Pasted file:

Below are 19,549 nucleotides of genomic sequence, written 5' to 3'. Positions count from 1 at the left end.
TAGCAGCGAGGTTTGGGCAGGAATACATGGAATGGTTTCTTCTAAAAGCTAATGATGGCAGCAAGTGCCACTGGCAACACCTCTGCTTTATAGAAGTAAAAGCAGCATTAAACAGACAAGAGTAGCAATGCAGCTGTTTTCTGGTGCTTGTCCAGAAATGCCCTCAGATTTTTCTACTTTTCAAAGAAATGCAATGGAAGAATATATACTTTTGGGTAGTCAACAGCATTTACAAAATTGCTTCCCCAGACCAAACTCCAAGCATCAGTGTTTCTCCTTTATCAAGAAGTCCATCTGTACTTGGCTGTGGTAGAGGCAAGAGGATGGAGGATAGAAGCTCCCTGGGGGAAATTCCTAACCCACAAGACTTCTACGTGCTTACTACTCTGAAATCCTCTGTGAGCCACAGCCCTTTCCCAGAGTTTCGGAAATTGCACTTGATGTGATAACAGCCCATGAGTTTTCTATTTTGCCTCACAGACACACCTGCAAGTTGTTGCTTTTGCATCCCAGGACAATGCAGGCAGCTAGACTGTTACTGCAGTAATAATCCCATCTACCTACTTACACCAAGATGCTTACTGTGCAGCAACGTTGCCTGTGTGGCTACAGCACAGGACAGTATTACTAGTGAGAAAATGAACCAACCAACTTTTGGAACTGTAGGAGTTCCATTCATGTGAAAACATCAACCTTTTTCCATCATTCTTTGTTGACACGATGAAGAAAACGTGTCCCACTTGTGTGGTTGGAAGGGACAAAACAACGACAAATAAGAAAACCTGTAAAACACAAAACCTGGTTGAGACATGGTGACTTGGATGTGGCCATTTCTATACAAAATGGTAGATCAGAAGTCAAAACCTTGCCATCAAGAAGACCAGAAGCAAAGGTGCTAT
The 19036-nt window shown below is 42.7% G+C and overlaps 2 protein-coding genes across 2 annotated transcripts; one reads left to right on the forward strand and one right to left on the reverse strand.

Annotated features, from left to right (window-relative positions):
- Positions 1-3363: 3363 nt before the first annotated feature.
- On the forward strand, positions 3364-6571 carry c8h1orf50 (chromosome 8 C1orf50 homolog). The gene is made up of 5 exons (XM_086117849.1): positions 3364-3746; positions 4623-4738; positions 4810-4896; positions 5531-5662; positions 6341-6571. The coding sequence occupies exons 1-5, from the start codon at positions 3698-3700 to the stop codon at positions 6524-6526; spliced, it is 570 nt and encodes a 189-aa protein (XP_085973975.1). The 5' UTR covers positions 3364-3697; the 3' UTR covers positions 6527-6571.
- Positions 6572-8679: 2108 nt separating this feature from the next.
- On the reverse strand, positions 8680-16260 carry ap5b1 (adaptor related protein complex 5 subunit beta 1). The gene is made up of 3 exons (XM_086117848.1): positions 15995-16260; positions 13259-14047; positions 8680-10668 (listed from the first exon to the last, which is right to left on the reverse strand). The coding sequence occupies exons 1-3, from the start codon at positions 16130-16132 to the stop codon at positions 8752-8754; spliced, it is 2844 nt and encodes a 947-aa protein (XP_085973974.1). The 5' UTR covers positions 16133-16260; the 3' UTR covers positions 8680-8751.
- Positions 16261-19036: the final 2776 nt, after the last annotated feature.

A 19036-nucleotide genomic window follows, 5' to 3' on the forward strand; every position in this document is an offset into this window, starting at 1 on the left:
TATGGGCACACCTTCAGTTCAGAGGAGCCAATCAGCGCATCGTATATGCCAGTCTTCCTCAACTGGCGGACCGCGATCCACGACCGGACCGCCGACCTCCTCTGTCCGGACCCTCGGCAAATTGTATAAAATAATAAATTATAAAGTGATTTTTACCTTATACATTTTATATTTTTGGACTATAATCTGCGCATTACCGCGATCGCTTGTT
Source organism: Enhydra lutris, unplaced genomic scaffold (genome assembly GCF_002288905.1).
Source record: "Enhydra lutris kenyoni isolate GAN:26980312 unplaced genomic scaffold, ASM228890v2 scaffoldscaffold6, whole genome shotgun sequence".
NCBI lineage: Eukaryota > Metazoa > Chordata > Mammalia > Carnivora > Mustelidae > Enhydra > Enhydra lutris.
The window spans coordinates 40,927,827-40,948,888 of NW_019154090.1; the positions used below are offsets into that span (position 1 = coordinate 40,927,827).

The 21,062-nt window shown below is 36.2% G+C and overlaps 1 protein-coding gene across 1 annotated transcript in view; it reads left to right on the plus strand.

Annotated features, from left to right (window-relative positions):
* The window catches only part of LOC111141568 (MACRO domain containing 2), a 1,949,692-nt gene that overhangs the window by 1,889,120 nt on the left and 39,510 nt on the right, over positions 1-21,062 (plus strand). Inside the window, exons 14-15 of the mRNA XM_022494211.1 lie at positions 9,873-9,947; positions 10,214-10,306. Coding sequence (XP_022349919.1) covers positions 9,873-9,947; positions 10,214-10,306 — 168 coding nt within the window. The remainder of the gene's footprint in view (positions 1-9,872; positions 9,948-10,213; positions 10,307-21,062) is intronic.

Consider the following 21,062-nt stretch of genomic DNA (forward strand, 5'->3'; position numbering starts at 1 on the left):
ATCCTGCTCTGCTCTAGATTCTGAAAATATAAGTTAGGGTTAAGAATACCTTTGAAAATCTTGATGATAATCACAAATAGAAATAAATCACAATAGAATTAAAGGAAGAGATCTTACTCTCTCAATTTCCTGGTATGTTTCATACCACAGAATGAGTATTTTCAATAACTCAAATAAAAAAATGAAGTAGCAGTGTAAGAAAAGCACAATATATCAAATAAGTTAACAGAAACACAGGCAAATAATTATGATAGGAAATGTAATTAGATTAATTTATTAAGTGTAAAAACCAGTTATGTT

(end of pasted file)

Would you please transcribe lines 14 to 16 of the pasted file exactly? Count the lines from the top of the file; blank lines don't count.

NCBI lineage: Eukaryota > Metazoa > Chordata > Mammalia > Carnivora > Mustelidae > Enhydra > Enhydra lutris.
The window spans coordinates 40,927,827-40,948,888 of NW_019154090.1; the positions used below are offsets into that span (position 1 = coordinate 40,927,827).

The 21,062-nt window shown below is 36.2% G+C and overlaps 1 protein-coding gene across 1 annotated transcript in view; it reads left to right on the plus strand.